According to AAA, by 2030 there will be more than 70 million people 65 and older in this country, and 85% to 90% of them with a driver’s license.
AAA warns we must face a reckoning when it comes to our ability to hit the road, noting “seniors are outliving their ability to drive safely by an average of 7-10 years.”
Not that it’s so simple to give up driving.
Life in the U.S. is largely built around the car. Americans rely on their vehicles to get to the store, to the doctor’s office, to, well, anywhere.
To give up driving is to give up a sense of independence that seniors value.
In Arizona, drivers 65 and older must renew their licenses every five years. They are required to provide proof of adequate vision every-other renewal, or once a decade. They may not renew by mail or online and must appear in person.
Experts believe there may be ways to work around age-related challenges without giving up driving.
A driver with arthritis that may affect the ability to turn the neck and check blind spots can buy a car with blind-spot technology. A driver who no longer feels comfortable with some driving maneuvers — say, making a left turn at a busy intersection — can choose to avoid that intersection. These challenges aren’t exclusive to seniors.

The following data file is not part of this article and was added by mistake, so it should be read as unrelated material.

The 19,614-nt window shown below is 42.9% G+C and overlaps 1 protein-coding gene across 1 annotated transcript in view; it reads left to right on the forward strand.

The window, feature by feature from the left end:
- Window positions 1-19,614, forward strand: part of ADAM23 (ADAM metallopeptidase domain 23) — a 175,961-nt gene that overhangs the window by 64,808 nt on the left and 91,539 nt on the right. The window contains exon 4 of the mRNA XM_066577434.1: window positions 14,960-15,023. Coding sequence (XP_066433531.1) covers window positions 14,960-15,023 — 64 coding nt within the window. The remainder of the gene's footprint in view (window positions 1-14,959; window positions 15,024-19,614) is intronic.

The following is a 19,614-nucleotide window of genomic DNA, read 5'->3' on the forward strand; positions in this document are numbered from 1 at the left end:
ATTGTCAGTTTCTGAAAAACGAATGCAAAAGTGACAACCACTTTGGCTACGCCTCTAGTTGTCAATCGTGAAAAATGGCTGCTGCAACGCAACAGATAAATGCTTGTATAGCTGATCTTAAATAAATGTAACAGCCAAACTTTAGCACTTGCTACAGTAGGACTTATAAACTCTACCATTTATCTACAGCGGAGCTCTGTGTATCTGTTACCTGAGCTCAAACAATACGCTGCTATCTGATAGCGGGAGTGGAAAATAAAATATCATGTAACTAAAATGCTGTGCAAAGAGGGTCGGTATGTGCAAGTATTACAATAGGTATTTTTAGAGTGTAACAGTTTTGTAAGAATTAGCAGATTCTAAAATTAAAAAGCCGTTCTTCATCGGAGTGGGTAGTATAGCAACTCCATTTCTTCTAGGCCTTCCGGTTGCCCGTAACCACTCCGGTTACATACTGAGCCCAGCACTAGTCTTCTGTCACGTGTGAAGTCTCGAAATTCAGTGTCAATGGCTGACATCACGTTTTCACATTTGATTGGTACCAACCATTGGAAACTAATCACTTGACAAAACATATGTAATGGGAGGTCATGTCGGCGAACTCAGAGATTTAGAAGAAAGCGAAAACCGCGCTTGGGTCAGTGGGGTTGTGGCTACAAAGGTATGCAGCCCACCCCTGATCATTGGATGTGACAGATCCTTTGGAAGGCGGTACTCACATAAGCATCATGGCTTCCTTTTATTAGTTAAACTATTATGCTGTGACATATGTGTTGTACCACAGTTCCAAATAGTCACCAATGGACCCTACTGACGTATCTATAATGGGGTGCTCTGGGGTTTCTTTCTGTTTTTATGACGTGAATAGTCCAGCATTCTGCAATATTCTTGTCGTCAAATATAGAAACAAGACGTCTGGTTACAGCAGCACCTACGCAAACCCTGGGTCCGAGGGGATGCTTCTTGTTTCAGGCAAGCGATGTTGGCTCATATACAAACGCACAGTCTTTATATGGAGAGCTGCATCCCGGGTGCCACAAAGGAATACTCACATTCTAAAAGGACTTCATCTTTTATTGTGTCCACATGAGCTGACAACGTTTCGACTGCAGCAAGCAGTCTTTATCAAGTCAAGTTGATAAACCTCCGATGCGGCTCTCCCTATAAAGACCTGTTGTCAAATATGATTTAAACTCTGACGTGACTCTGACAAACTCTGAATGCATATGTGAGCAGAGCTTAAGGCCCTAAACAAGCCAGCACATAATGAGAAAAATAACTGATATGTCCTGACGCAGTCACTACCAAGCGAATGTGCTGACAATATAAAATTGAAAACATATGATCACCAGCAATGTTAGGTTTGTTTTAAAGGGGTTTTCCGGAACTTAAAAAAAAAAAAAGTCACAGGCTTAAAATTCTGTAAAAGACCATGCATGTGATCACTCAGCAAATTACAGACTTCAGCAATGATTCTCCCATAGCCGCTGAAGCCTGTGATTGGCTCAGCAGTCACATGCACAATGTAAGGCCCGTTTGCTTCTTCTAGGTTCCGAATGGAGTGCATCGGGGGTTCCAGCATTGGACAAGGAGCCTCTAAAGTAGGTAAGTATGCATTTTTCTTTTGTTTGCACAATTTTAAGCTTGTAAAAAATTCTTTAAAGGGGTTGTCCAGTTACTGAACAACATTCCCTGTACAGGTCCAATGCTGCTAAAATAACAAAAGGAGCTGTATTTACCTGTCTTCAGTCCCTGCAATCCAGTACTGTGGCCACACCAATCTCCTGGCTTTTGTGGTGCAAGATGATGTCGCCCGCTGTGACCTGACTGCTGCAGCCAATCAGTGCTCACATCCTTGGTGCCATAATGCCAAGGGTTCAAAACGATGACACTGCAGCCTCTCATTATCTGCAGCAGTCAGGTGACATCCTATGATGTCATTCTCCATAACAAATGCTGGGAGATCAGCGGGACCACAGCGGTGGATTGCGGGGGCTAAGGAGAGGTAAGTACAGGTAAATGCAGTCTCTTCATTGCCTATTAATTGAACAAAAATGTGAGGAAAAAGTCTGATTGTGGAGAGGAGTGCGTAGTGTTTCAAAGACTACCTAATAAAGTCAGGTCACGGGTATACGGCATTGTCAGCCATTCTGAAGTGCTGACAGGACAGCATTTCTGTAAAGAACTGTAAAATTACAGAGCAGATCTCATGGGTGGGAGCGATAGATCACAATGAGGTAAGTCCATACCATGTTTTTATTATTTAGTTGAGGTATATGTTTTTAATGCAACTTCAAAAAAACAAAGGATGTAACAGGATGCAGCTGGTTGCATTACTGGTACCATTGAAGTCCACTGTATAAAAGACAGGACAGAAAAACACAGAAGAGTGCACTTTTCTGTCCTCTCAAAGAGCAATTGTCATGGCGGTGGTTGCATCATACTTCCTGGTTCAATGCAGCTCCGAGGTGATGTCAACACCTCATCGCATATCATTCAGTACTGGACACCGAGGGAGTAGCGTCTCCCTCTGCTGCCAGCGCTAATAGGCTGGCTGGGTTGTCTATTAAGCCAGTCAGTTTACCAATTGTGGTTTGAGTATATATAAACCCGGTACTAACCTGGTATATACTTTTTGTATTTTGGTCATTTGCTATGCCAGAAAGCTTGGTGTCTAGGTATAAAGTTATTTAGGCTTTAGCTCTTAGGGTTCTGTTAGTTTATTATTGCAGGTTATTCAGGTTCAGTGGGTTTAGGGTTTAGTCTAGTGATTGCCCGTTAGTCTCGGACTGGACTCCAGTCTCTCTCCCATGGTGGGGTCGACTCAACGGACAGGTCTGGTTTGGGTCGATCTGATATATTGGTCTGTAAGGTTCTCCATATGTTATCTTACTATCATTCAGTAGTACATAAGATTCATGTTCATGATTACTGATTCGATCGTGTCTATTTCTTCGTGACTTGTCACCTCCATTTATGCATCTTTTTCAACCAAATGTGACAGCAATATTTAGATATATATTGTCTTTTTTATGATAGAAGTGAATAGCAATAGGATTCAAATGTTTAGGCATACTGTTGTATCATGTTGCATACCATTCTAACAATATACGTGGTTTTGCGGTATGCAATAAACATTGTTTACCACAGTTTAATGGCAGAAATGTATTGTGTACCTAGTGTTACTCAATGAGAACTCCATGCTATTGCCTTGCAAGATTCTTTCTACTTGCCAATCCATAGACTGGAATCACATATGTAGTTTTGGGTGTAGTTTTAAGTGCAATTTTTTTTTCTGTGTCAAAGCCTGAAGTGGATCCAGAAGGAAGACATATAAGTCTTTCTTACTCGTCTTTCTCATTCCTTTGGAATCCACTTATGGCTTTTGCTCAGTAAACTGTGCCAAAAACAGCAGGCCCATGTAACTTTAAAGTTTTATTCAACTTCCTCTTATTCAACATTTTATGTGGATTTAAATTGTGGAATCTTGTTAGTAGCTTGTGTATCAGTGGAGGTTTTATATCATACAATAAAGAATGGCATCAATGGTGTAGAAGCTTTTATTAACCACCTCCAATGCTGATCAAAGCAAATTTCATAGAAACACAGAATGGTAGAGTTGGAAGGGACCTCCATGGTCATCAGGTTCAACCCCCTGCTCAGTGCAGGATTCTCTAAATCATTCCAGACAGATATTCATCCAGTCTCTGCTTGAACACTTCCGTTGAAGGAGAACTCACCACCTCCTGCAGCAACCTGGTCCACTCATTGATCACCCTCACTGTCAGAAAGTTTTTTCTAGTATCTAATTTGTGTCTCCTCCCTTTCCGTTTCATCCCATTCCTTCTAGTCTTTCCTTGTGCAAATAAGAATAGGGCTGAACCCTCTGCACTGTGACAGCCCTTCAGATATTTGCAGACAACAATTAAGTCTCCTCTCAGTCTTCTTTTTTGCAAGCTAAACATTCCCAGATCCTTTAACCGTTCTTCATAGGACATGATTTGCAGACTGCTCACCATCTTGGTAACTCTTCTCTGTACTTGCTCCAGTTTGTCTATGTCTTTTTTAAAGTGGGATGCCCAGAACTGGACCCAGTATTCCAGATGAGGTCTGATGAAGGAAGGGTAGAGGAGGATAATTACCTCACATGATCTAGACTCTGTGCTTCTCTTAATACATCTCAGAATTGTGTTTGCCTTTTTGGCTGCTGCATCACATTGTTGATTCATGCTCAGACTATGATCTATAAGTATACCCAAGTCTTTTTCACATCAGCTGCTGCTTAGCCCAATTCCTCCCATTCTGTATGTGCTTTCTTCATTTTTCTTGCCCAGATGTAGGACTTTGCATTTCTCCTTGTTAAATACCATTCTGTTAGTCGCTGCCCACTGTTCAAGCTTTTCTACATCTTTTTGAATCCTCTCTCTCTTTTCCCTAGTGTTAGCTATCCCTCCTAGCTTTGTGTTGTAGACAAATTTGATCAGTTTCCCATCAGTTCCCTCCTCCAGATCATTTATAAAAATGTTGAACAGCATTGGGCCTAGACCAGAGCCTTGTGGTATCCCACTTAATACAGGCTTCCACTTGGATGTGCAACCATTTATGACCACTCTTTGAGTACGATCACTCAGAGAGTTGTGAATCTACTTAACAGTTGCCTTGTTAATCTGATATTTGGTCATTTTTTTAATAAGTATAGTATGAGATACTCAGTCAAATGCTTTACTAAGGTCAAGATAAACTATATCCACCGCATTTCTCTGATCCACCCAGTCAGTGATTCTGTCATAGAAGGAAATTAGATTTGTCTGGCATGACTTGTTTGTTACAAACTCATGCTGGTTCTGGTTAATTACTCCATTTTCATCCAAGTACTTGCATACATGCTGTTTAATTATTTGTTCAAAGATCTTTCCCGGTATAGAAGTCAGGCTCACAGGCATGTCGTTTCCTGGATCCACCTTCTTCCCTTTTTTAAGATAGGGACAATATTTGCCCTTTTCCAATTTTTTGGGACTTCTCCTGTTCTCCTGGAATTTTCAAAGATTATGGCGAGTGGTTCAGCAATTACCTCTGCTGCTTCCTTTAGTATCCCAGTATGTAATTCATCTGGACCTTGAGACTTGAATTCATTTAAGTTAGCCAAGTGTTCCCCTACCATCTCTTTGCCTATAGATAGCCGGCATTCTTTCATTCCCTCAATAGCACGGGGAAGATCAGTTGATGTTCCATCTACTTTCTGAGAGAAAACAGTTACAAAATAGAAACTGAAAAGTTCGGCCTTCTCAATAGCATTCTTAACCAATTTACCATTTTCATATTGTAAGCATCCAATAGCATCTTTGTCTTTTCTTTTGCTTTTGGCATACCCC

But will seniors be subjected to different requirements?
California is among states that make requirements of older drivers, specifically requiring those 70 and older to renew their license in person and provide proof of adequate vision. Many states require older drivers to renew their license more frequently.
Eighty-year-old Vermont state Sen. Mark MacDonald sponsored legislation requiring drivers 75 and older to pass vision and road tests to renew a license.
Sen. MacDonald said he was speaking from experience and knows the reality of growing older. He has been quoted saying, “My skills are diminished. … I drive differently than when I was younger.”
The Vermont bill was opposed by AARP, which said it discriminates on the basis of age. AARP’s policy supports effective, evidence-based assessment to identify at-risk drivers of all ages.
The knowledge test for drivers 70 and older is computerized. Many seniors are not computer savvy. Applicants can request a DMV representative to read the questions aloud, and the applicant answers verbally.
Illinois is considering updating driving requirements for those 80 and older.
Will Arizona be next?
Joan Koczor is a senior advocate and a member of the Age-Friendly Maricopa Advisory Board.
This column was previously published in InMaricopa Magazine.